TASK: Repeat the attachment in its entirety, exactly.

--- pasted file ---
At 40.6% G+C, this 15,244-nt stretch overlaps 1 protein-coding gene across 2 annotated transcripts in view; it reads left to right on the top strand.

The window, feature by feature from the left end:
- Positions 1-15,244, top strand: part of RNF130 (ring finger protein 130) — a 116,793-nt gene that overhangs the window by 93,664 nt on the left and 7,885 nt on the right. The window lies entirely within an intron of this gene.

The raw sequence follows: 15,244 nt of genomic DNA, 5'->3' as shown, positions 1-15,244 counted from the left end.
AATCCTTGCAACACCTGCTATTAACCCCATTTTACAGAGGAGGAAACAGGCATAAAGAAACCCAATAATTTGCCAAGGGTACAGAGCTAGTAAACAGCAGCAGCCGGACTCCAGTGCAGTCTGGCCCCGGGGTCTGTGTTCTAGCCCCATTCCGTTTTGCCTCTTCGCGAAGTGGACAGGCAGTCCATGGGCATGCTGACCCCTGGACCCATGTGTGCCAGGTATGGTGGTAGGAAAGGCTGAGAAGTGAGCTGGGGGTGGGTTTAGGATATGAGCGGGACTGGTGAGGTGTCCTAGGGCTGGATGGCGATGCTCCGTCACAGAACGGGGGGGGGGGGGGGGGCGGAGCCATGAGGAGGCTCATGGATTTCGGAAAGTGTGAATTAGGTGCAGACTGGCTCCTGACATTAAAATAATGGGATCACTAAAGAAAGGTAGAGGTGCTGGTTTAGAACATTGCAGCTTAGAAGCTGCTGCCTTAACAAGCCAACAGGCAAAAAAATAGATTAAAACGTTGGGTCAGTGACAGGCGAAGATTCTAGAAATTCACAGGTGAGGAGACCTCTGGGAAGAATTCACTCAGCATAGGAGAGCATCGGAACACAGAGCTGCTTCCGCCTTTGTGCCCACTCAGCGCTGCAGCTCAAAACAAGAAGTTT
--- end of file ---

At 40.6% G+C, this 15,244-nt stretch overlaps 1 protein-coding gene across 2 annotated transcripts in view; it reads left to right on the top strand.

The window, feature by feature from the left end:
- Positions 1-15,244, top strand: part of RNF130 (ring finger protein 130) — a 116,793-nt gene that overhangs the window by 93,664 nt on the left and 7,885 nt on the right. The window lies entirely within an intron of this gene.

The raw sequence follows: 15,244 nt of genomic DNA, 5'->3' as shown, positions 1-15,244 counted from the left end.
AATCCTTGCAACACCTGCTATTAACCCCATTTTACAGAGGAGGAAACAGGCATAAAGAAACCCAATAATTTGCCAAGGGTACAGAGCTAGTAAACAGCAGCAGCCGGACTCCAGTGCAGTCTGGCCCCGGGGTCTGTGTTCTAGCCCCATTCCGTTTTGCCTCTTCGCGAAGTGGACAGGCAGTCCATGGGCATGCTGACCCCTGGACCCATGTGTGCCAGGTATGGTGGTAGGAAAGGCTGAGAAGTGAGCTGGGGGTGGGTTTAGGATATGAGCGGGACTGGTGAGGTGTCCTAGGGCTGGATGGCGATGCTCCGTCACAGAACGGGGGGGGGGGGGGGGGCGGAGCCATGAGGAGGCTCATGGATTTCGGAAAGTGTGAATTAGGTGCAGACTGGCTCCTGACATTAAAATAATGGGATCACTAAAGAAAGGTAGAGGTGCTGGTTTAGAACATTGCAGCTTAGAAGCTGCTGCCTTAACAAGCCAACAGGCAAAAAAATAGATTAAAACGTTGGGTCAGTGACAGGCGAAGATTCTAGAAATTCACAGGTGAGGAGACCTCTGGGAAGAATTCACTCAGCATAGGAGAGCATCGGAACACAGAGCTGCTTCCGCCTTTGTGCCCACTCAGCGCTGCAGCTCAAAACAAGAAGTTT